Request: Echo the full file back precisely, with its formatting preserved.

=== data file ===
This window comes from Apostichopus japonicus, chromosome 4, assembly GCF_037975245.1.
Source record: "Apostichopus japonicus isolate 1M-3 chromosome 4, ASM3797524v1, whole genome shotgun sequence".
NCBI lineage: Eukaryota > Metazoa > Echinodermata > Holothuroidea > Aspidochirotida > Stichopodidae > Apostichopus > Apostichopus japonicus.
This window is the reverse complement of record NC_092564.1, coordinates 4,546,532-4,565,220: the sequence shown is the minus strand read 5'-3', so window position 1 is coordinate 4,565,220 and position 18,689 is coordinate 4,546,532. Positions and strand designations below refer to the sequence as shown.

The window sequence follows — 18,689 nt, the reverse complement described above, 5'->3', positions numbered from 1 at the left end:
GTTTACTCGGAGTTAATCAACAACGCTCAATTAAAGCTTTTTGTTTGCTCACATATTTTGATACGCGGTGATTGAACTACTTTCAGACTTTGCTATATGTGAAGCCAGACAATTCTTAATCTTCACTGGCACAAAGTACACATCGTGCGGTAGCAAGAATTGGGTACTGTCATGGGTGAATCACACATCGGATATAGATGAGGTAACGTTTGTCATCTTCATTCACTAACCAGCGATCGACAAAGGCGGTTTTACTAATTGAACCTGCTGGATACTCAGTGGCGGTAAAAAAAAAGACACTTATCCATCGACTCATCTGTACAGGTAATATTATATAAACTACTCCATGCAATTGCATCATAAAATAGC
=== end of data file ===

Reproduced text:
This window comes from Apostichopus japonicus, chromosome 4, assembly GCF_037975245.1.
Source record: "Apostichopus japonicus isolate 1M-3 chromosome 4, ASM3797524v1, whole genome shotgun sequence".
NCBI lineage: Eukaryota > Metazoa > Echinodermata > Holothuroidea > Aspidochirotida > Stichopodidae > Apostichopus > Apostichopus japonicus.
This window is the reverse complement of record NC_092564.1, coordinates 4,546,532-4,565,220: the sequence shown is the minus strand read 5'-3', so window position 1 is coordinate 4,565,220 and position 18,689 is coordinate 4,546,532. Positions and strand designations below refer to the sequence as shown.

The window sequence follows — 18,689 nt, the reverse complement described above, 5'->3', positions numbered from 1 at the left end:
GTTTACTCGGAGTTAATCAACAACGCTCAATTAAAGCTTTTTGTTTGCTCACATATTTTGATACGCGGTGATTGAACTACTTTCAGACTTTGCTATATGTGAAGCCAGACAATTCTTAATCTTCACTGGCACAAAGTACACATCGTGCGGTAGCAAGAATTGGGTACTGTCATGGGTGAATCACACATCGGATATAGATGAGGTAACGTTTGTCATCTTCATTCACTAACCAGCGATCGACAAAGGCGGTTTTACTAATTGAACCTGCTGGATACTCAGTGGCGGTAAAAAAAAAGACACTTATCCATCGACTCATCTGTACAGGTAATATTATATAAACTACTCCATGCAATTGCATCATAAAATAGC